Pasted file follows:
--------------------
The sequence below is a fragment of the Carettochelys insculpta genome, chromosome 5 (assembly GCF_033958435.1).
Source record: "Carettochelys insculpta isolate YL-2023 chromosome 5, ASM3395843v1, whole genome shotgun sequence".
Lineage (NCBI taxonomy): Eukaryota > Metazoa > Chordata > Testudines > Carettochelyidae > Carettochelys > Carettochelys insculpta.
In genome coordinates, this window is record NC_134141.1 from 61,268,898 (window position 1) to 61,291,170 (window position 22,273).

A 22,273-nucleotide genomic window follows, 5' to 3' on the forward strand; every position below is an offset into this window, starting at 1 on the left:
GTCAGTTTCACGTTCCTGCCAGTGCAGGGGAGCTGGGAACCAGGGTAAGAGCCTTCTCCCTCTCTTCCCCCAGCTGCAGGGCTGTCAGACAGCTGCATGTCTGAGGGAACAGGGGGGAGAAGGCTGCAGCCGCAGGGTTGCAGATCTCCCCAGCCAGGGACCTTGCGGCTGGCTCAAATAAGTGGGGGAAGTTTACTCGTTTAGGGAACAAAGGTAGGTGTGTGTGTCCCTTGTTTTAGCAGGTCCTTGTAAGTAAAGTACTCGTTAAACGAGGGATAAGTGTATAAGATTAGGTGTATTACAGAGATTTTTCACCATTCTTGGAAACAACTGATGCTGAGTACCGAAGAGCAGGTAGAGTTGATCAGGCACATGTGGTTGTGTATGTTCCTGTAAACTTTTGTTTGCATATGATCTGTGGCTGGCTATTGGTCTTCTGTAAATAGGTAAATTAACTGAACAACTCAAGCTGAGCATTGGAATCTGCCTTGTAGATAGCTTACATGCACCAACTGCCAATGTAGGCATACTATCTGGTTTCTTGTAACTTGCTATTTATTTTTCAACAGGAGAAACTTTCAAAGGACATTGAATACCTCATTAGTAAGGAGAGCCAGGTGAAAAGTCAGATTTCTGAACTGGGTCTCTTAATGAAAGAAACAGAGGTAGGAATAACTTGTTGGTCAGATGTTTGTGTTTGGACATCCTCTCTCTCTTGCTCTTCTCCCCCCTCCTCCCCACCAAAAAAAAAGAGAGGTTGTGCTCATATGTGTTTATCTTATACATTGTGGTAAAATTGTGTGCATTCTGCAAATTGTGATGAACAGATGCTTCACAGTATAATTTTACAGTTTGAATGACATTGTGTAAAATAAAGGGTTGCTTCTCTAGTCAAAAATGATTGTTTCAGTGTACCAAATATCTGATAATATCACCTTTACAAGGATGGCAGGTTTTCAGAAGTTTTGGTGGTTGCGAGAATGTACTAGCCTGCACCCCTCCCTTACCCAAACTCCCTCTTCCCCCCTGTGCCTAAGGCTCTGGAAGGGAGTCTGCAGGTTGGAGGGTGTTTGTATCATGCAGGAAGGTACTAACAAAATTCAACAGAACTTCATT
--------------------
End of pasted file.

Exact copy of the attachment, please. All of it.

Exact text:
The sequence below is a fragment of the Carettochelys insculpta genome, chromosome 5 (assembly GCF_033958435.1).
Source record: "Carettochelys insculpta isolate YL-2023 chromosome 5, ASM3395843v1, whole genome shotgun sequence".
Lineage (NCBI taxonomy): Eukaryota > Metazoa > Chordata > Testudines > Carettochelyidae > Carettochelys > Carettochelys insculpta.
In genome coordinates, this window is record NC_134141.1 from 61,268,898 (window position 1) to 61,291,170 (window position 22,273).

A 22,273-nucleotide genomic window follows, 5' to 3' on the forward strand; every position below is an offset into this window, starting at 1 on the left:
GTCAGTTTCACGTTCCTGCCAGTGCAGGGGAGCTGGGAACCAGGGTAAGAGCCTTCTCCCTCTCTTCCCCCAGCTGCAGGGCTGTCAGACAGCTGCATGTCTGAGGGAACAGGGGGGAGAAGGCTGCAGCCGCAGGGTTGCAGATCTCCCCAGCCAGGGACCTTGCGGCTGGCTCAAATAAGTGGGGGAAGTTTACTCGTTTAGGGAACAAAGGTAGGTGTGTGTGTCCCTTGTTTTAGCAGGTCCTTGTAAGTAAAGTACTCGTTAAACGAGGGATAAGTGTATAAGATTAGGTGTATTACAGAGATTTTTCACCATTCTTGGAAACAACTGATGCTGAGTACCGAAGAGCAGGTAGAGTTGATCAGGCACATGTGGTTGTGTATGTTCCTGTAAACTTTTGTTTGCATATGATCTGTGGCTGGCTATTGGTCTTCTGTAAATAGGTAAATTAACTGAACAACTCAAGCTGAGCATTGGAATCTGCCTTGTAGATAGCTTACATGCACCAACTGCCAATGTAGGCATACTATCTGGTTTCTTGTAACTTGCTATTTATTTTTCAACAGGAGAAACTTTCAAAGGACATTGAATACCTCATTAGTAAGGAGAGCCAGGTGAAAAGTCAGATTTCTGAACTGGGTCTCTTAATGAAAGAAACAGAGGTAGGAATAACTTGTTGGTCAGATGTTTGTGTTTGGACATCCTCTCTCTCTTGCTCTTCTCCCCCCTCCTCCCCACCAAAAAAAAAGAGAGGTTGTGCTCATATGTGTTTATCTTATACATTGTGGTAAAATTGTGTGCATTCTGCAAATTGTGATGAACAGATGCTTCACAGTATAATTTTACAGTTTGAATGACATTGTGTAAAATAAAGGGTTGCTTCTCTAGTCAAAAATGATTGTTTCAGTGTACCAAATATCTGATAATATCACCTTTACAAGGATGGCAGGTTTTCAGAAGTTTTGGTGGTTGCGAGAATGTACTAGCCTGCACCCCTCCCTTACCCAAACTCCCTCTTCCCCCCTGTGCCTAAGGCTCTGGAAGGGAGTCTGCAGGTTGGAGGGTGTTTGTATCATGCAGGAAGGTACTAACAAAATTCAACAGAACTTCATT